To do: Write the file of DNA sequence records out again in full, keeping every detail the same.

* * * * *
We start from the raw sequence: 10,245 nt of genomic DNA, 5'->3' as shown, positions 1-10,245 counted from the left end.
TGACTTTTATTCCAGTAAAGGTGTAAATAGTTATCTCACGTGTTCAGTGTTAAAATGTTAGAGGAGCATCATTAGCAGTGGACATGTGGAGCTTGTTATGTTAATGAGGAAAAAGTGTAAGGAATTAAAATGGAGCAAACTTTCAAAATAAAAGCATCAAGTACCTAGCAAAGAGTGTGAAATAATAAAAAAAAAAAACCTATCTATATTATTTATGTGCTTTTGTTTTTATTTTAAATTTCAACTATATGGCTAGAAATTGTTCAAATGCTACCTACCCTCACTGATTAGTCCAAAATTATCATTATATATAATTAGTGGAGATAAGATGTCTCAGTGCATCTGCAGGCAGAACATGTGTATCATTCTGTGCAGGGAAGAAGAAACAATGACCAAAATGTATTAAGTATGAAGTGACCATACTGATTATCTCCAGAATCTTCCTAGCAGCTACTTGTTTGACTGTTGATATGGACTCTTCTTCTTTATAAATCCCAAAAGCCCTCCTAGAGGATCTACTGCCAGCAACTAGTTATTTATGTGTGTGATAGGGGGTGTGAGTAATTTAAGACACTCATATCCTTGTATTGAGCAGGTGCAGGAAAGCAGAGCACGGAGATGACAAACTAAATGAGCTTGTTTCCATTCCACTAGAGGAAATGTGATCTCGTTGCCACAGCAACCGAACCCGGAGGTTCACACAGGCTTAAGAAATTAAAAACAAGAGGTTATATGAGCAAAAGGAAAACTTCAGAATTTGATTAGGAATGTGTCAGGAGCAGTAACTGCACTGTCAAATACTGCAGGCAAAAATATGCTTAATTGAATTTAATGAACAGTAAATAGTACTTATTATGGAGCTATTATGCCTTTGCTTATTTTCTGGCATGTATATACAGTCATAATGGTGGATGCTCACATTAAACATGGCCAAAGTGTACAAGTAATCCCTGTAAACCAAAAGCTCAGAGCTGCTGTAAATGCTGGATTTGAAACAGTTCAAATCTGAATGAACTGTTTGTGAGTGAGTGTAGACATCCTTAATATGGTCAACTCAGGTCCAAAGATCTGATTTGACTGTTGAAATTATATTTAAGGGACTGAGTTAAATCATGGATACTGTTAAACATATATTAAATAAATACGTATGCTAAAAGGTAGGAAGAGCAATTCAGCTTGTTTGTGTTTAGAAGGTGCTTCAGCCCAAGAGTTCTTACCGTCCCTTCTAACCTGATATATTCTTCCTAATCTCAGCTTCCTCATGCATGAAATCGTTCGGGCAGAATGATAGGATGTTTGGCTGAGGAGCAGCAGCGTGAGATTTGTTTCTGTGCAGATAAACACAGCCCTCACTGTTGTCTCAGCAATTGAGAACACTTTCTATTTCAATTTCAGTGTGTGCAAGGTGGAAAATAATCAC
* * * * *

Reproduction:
We start from the raw sequence: 10,245 nt of genomic DNA, 5'->3' as shown, positions 1-10,245 counted from the left end.
TGACTTTTATTCCAGTAAAGGTGTAAATAGTTATCTCACGTGTTCAGTGTTAAAATGTTAGAGGAGCATCATTAGCAGTGGACATGTGGAGCTTGTTATGTTAATGAGGAAAAAGTGTAAGGAATTAAAATGGAGCAAACTTTCAAAATAAAAGCATCAAGTACCTAGCAAAGAGTGTGAAATAATAAAAAAAAAAAACCTATCTATATTATTTATGTGCTTTTGTTTTTATTTTAAATTTCAACTATATGGCTAGAAATTGTTCAAATGCTACCTACCCTCACTGATTAGTCCAAAATTATCATTATATATAATTAGTGGAGATAAGATGTCTCAGTGCATCTGCAGGCAGAACATGTGTATCATTCTGTGCAGGGAAGAAGAAACAATGACCAAAATGTATTAAGTATGAAGTGACCATACTGATTATCTCCAGAATCTTCCTAGCAGCTACTTGTTTGACTGTTGATATGGACTCTTCTTCTTTATAAATCCCAAAAGCCCTCCTAGAGGATCTACTGCCAGCAACTAGTTATTTATGTGTGTGATAGGGGGTGTGAGTAATTTAAGACACTCATATCCTTGTATTGAGCAGGTGCAGGAAAGCAGAGCACGGAGATGACAAACTAAATGAGCTTGTTTCCATTCCACTAGAGGAAATGTGATCTCGTTGCCACAGCAACCGAACCCGGAGGTTCACACAGGCTTAAGAAATTAAAAACAAGAGGTTATATGAGCAAAAGGAAAACTTCAGAATTTGATTAGGAATGTGTCAGGAGCAGTAACTGCACTGTCAAATACTGCAGGCAAAAATATGCTTAATTGAATTTAATGAACAGTAAATAGTACTTATTATGGAGCTATTATGCCTTTGCTTATTTTCTGGCATGTATATACAGTCATAATGGTGGATGCTCACATTAAACATGGCCAAAGTGTACAAGTAATCCCTGTAAACCAAAAGCTCAGAGCTGCTGTAAATGCTGGATTTGAAACAGTTCAAATCTGAATGAACTGTTTGTGAGTGAGTGTAGACATCCTTAATATGGTCAACTCAGGTCCAAAGATCTGATTTGACTGTTGAAATTATATTTAAGGGACTGAGTTAAATCATGGATACTGTTAAACATATATTAAATAAATACGTATGCTAAAAGGTAGGAAGAGCAATTCAGCTTGTTTGTGTTTAGAAGGTGCTTCAGCCCAAGAGTTCTTACCGTCCCTTCTAACCTGATATATTCTTCCTAATCTCAGCTTCCTCATGCATGAAATCGTTCGGGCAGAATGATAGGATGTTTGGCTGAGGAGCAGCAGCGTGAGATTTGTTTCTGTGCAGATAAACACAGCCCTCACTGTTGTCTCAGCAATTGAGAACACTTTCTATTTCAATTTCAGTGTGTGCAAGGTGGAAAATAATCAC